“Two Views of a Cadaver Room” — Sylvia Plath

(1)
The day she visited the dissecting room
They had four men laid out, black as burnt turkey,
Already half unstrung. A vinegary fume
Of the death vats clung to them;
The white-smocked boys started working.
The head of his cadaver had caved in,
And she could scarcely make out anything In that rubble of skull plates and old leather.
A sallow piece of string held it together. In their jars the snail-nosed babies moon and glow.
He hands her the cut-out heart like a cracked heirloom.
(2)
In Brueghel’s panorama of smoke and slaughter
Two people only are blind to the carrion army:
He, afloat in the sea of her blue satin
Skirts, sings in the direction Of her bare shoulder, while she bends,
Finger a leaflet of music, over him, Both of them deaf to the fiddle in the hands
Of the death’s-head shadowing their song.
These Flemish lovers flourish; not for long.
Yet desolation, stalled in paint, spares the little country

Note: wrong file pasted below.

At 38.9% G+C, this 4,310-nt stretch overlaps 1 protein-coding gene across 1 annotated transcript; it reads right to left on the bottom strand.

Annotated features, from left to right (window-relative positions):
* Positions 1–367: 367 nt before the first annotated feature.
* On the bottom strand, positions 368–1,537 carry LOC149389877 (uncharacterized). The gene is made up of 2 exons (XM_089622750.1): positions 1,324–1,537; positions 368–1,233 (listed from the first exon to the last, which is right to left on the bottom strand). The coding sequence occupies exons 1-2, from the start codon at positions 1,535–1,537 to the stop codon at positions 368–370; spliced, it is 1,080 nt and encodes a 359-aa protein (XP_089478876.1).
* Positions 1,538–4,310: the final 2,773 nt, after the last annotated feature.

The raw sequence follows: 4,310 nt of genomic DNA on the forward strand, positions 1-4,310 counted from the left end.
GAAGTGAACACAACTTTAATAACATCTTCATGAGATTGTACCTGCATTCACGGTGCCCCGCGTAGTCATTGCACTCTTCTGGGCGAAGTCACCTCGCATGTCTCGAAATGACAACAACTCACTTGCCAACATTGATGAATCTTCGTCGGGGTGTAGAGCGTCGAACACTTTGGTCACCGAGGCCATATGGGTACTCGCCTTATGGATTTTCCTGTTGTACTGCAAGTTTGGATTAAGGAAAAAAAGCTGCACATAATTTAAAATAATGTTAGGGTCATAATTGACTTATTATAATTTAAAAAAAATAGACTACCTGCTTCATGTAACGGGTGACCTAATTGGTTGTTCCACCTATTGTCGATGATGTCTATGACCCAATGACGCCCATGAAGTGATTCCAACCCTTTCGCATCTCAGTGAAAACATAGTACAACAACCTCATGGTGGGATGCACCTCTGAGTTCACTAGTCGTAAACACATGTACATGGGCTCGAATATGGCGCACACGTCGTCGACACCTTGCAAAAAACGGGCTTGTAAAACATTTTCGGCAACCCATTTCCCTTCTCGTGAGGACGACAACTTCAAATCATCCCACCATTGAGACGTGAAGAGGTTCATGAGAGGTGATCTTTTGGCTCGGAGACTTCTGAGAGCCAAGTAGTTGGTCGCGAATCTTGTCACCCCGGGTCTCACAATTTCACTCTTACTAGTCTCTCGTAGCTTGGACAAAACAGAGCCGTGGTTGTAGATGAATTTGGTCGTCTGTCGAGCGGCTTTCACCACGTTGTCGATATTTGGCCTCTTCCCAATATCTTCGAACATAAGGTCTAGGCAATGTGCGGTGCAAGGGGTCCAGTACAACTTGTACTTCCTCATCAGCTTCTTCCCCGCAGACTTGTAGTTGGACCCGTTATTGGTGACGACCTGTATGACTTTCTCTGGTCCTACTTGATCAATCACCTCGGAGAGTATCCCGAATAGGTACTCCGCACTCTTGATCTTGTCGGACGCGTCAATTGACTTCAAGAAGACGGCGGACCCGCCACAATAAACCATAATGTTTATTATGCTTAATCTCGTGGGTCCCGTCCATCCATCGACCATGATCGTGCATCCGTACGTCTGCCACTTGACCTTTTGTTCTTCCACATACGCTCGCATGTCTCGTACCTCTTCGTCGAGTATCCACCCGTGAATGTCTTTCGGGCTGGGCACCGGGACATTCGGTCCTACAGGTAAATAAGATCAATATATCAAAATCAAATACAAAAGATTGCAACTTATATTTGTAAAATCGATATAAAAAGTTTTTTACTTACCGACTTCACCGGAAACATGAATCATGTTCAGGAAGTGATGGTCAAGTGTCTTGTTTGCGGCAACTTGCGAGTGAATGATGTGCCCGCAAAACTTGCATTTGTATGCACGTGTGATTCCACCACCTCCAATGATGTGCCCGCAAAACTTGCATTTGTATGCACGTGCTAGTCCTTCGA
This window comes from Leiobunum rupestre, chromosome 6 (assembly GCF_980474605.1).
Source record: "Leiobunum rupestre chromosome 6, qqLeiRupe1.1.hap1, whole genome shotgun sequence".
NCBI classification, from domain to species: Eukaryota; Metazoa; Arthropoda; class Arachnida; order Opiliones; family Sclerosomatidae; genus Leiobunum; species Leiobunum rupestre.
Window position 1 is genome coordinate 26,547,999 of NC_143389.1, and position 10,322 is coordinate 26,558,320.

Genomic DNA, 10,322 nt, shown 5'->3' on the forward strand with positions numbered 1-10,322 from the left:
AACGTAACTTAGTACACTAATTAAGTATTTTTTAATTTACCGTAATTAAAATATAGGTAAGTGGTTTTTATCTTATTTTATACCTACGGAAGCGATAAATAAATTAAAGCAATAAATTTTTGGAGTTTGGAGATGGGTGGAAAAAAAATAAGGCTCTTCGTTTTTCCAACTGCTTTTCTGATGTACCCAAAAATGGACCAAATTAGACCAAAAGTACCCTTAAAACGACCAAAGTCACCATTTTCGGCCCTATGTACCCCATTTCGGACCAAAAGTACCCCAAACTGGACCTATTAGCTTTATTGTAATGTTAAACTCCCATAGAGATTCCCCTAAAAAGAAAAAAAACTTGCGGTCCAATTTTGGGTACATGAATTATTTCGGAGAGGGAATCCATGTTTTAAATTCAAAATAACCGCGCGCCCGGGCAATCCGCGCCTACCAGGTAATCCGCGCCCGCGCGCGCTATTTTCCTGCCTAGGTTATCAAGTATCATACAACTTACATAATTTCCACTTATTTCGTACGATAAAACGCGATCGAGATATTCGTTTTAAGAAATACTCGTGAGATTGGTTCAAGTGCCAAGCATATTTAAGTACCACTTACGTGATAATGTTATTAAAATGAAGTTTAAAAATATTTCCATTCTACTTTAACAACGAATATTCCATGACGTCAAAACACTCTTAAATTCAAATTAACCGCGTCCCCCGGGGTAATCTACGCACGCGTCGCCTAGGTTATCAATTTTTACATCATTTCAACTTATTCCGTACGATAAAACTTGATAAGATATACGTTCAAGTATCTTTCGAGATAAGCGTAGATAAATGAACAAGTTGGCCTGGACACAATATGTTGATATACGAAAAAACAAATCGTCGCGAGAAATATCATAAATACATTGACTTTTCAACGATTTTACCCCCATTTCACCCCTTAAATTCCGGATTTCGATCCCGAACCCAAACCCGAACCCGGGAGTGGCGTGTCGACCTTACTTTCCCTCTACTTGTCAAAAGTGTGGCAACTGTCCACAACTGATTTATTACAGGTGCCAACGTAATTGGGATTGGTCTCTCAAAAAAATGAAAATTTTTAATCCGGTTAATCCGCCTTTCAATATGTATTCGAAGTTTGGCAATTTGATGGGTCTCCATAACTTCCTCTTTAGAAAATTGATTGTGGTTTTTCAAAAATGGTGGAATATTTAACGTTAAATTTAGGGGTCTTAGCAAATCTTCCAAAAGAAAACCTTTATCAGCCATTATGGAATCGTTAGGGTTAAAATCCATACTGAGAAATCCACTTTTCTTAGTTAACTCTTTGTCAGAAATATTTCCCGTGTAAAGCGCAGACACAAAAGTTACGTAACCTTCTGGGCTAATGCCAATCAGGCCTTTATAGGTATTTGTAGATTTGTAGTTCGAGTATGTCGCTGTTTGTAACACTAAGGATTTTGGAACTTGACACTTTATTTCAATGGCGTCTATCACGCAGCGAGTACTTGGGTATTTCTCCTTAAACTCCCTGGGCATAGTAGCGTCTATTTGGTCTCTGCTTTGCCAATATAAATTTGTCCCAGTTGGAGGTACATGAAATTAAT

Foolish, delicate, in the lower right hand corner.

2 thoughts on ““Two Views of a Cadaver Room” — Sylvia Plath”

  1. […] (1) The day she visited the dissecting room They had four men laid out, black as burnt turkey, Already half unstrung. A vinegary fume Of the death vats clung to them; The white-smocked boys started working. The head of his cadaver had caved in, And she could scarcely make out anything In that rubble of skull plates and old leather. A sallow piece of string held it together. In their jars the snail-nosed babies moon and glow. He hands her the cut-out heart like a cracked heirloom. (2) In Brueghel’s panorama of smoke and slaughter Two people only are blind to the carrion army: He, afloat in the sea of her blue satin Skirts, sings in the direction Of her bare shoulder, while she bends, Finger a leaflet of music, over him, Both of them deaf to the fiddle in the hands Of the death’s-head shadowing their song. These Flemish lovers flourish; not for long. Yet desolation, stalled in paint, spares the little country Foolish, delicate, in the lower right hand corner. Via Biblioklept.org […]

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